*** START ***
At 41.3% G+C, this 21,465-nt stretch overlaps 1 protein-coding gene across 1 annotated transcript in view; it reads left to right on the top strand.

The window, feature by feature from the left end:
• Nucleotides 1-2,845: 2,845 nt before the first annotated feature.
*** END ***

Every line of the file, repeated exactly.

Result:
At 41.3% G+C, this 21,465-nt stretch overlaps 1 protein-coding gene across 1 annotated transcript in view; it reads left to right on the top strand.

The window, feature by feature from the left end:
• Nucleotides 1-2,845: 2,845 nt before the first annotated feature.